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May 15 2023

Labour and Te Pāti Māori have some ‘shared views’, says PM after latest poll

Photo: Getty Images

Last night’s Newshub poll had Labour on top – but only by a whisker. Asked at this afternoon’s post-cabinet press conference whether it came as a surprise given recent events such as the sacking of Stuart Nash and the defection of Meka Whaitiri, PM Chris Hipkins said it showed the government’s priorities were resonating with the public.

“I think what it says is that New Zealanders want to know the government is focused on the most important issues facing them at the moment,” Hipkins said.

Te Pāti Māori landed in the so-called “kingmaker” position in last night’s poll. Despite this, Hipkins said the minor party shouldn’t be considered part of a wider left bloc. “I think people should vote for the party they want to be in election. I am 100% campaigning for party votes for the Labour Party,” he said.

It will become clearer as the election approaches which parties best aligned with one another. “There are areas where we have shared views with the Māori Party… it may well be as it gets closer to the election that there are some areas where we don’t agree with them,” Hipkins said.

On New Zealand First and Winston Peters, Hipkins wouldn’t comment on whether he could work with them again in government.

PM not impressed with National’s plan for ‘taxpayer’s receipts’

PM Chris Hipkins fronts a press conference. (Photo: Marty Melville/AFP via Getty Images)

The prime minister’s not impressed with the opposition’s plan to tackle “fiscal discipline”.

This week is budget day and while Chris Hipkins has repeatedly rejected that “major changes” to the tax system will be announced, he today said any changes won’t be “hugely significant”. He refused to get into any other comments ahead of Thursday’s budget.

However, at this afternoon’s post-cabinet press conference, he said National’s plan to introduce “taxpayer’s receipts” wouldn’t be useful. “This is their opportunity to set out what they would do in government. If this is the best they can come up with, I think they need to go back to the drawing board,” Hipkins said. It would be a waste of money, added Hipkins, and showed National had “got their priorities all wrong”.

Also announced at this afternoon’s press conference was Hipkins’ travel to Papua New Guinea on Sunday night. It’ll be his first opportunity to meet with some Pacific leaders after he was unable to attend the Pacific Island Forum earlier this year. It’s also expected he’ll meet, albeit briefly, with US president Joe Biden who is scheduled to stopover in Port Moresby en route to Australia.

Chris Bishop says his in-laws aren’t ‘family’ after rental question

Chris Bishop (Photo: Hagen Hopkins/Getty Images)

A National MP appears to have exiled his in-laws in an effort to get around a question on his renting situation.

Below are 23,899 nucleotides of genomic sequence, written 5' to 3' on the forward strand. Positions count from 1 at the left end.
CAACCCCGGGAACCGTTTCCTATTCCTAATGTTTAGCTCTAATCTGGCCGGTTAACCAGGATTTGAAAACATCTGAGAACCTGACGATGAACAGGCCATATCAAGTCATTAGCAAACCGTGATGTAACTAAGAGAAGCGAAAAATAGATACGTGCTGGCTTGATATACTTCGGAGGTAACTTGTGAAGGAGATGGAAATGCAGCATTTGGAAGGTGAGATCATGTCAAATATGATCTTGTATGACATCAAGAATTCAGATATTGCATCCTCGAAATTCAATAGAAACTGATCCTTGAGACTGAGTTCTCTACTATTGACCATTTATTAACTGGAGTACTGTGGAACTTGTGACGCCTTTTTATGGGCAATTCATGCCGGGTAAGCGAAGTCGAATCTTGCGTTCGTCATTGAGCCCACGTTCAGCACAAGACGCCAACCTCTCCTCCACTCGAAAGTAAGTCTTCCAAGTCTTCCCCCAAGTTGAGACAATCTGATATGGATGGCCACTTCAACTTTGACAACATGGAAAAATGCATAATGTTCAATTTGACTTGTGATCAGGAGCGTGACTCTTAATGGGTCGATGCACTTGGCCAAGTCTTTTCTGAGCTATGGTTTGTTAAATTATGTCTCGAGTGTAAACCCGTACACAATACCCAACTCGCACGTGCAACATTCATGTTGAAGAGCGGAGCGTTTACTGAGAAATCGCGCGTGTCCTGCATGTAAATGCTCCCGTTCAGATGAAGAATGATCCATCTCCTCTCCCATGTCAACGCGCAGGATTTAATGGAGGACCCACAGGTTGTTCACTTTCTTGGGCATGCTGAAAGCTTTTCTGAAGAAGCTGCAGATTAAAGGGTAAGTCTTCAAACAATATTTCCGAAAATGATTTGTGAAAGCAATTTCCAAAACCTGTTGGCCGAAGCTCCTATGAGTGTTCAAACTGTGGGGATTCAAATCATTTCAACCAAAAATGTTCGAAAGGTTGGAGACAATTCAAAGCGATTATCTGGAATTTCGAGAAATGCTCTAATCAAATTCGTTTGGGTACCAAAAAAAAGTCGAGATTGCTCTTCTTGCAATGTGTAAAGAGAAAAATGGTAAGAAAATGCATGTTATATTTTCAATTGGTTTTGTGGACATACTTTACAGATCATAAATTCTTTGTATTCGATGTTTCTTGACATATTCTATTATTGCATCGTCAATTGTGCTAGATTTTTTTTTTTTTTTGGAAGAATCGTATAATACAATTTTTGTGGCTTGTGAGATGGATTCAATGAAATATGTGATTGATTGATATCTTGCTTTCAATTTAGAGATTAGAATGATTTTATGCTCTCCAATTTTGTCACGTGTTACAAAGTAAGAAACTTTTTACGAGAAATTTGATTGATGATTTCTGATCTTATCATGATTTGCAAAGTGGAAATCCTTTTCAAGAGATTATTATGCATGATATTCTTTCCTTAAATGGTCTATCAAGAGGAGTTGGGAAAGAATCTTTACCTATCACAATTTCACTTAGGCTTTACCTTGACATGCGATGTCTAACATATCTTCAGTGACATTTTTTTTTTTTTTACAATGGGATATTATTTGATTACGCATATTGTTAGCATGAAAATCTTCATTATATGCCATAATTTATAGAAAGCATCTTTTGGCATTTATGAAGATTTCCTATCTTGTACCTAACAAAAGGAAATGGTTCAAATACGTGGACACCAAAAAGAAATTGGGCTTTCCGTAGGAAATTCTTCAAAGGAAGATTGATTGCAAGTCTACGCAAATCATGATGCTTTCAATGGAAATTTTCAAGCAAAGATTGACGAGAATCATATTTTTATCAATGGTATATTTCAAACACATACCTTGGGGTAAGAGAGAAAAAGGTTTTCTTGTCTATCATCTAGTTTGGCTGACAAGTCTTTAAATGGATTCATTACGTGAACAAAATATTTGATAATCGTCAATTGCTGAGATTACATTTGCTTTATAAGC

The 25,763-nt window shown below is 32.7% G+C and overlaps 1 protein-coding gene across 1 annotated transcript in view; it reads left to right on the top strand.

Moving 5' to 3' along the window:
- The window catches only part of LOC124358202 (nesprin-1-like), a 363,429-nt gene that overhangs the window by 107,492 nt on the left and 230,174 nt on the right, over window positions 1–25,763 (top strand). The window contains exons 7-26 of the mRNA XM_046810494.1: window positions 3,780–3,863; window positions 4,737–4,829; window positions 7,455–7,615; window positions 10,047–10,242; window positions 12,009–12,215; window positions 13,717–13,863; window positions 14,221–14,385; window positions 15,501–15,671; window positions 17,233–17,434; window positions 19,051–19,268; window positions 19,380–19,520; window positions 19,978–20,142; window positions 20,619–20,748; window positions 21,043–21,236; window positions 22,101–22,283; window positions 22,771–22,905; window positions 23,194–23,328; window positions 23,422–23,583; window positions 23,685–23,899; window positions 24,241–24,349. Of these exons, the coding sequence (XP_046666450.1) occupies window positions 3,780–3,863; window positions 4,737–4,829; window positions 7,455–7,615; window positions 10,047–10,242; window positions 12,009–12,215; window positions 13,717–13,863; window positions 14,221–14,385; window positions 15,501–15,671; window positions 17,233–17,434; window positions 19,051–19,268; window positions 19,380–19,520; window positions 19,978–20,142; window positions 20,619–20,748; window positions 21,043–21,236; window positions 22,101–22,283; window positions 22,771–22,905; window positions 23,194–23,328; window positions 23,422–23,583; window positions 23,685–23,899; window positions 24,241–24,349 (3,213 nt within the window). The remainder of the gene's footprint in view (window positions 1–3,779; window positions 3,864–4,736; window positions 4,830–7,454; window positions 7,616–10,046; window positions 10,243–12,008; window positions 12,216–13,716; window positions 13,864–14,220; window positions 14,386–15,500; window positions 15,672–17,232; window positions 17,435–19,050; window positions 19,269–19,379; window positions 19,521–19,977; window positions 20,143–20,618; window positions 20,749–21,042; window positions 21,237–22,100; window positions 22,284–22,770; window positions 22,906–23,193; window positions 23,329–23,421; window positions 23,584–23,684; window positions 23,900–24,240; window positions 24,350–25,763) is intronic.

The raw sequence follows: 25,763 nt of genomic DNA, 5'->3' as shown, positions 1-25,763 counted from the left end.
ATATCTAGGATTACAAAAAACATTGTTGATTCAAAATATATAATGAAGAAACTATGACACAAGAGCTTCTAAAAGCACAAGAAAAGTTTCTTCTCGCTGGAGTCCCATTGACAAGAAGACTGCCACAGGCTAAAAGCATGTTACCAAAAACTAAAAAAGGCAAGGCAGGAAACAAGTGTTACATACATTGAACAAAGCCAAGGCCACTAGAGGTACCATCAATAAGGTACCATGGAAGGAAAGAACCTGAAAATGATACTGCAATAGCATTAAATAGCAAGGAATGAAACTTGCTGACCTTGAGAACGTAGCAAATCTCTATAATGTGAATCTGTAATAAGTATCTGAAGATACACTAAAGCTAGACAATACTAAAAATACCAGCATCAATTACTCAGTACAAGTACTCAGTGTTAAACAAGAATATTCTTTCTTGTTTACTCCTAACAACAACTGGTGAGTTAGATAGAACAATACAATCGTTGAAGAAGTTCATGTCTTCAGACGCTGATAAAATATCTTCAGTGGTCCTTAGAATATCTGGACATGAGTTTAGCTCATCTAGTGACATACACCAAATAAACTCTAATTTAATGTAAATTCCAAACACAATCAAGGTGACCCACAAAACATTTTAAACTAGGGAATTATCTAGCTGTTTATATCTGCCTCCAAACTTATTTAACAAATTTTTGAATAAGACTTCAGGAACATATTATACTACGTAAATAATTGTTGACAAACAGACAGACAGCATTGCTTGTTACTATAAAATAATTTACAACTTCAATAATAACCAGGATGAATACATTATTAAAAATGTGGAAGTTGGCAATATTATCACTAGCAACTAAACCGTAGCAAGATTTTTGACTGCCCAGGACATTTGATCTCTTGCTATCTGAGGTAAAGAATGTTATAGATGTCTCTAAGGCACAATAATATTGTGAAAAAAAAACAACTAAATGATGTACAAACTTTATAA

Chris Bishop, the party’s housing spokesperson, has used his status as a renter to help promote and defend National’s recent housing announcements (you can read a bit more about that in this piece by Hayden Donnell for The Spinoff).

Asked recently by a Twitter user whether he was renting off himself, a family member or a trust he had an interest in, Bishop replied “no on all counts”.

But he’s since admitted to Salient that the property was owned by his wife’s parents. But: “That’s not my family,” he said. “I’m not related to them, only by marriage.”

Bishop will soon be out of the renting market, confirming to Salient that his new build in Days Bay will be completed within the next few weeks.

Luxon takes aim at lack of ‘fiscal discipline’ in pre-budget address

Christopher Luxon speaks in the house (Photo by Hagen Hopkins/Getty Images)

National Party leader Christopher Luxon has delivered his pre-budget speech, taking aim at the government for “taxing, borrowing and spending” without maintaining “transparency or performance”.

Speaking from central Auckland, and after being introduced to the stage by his former rival for the leadership Simon Bridges, Luxon announced three initiatives that he said would boost fiscal discipline.

Each taxpayer would, under a National government, receive a “taxpayer’s receipt” from Inland Revenue, breaking down where their tax dollars have gone to.

“It’s taxpayers’ money and we all deserve to know what it’s being spent on but unless you’ve worked in the machine in Wellington, or have trained for years in accounting or economics, it’s impossible to work out how much money the government spends, and where it all goes,” said Luxon.

Public sector chiefs would also have part of their base pay linked to achievement, said Luxon, encouraging high performance.

Luxon said his party’s economic approach could be broken down into two pillars: “repairing New Zealand’s engine for economic growth and restoring fiscal discipline”. The National leader said he was “sick of taxpayers being treated like a bottomless ATM” that could be raided at any time. “National will respect taxpayers and bring fiscal discipline back to Wellington.”

Christopher Luxon speaks in the house (Photo by Hagen Hopkins/Getty Images)

Lloyd Burr returns to Newshub after Today FM closure

Lloyd Burr is returning to Newshub

Broadcaster and journalist Lloyd Burr will rejoin Newshub as a political reporter, just in time for this year’s election.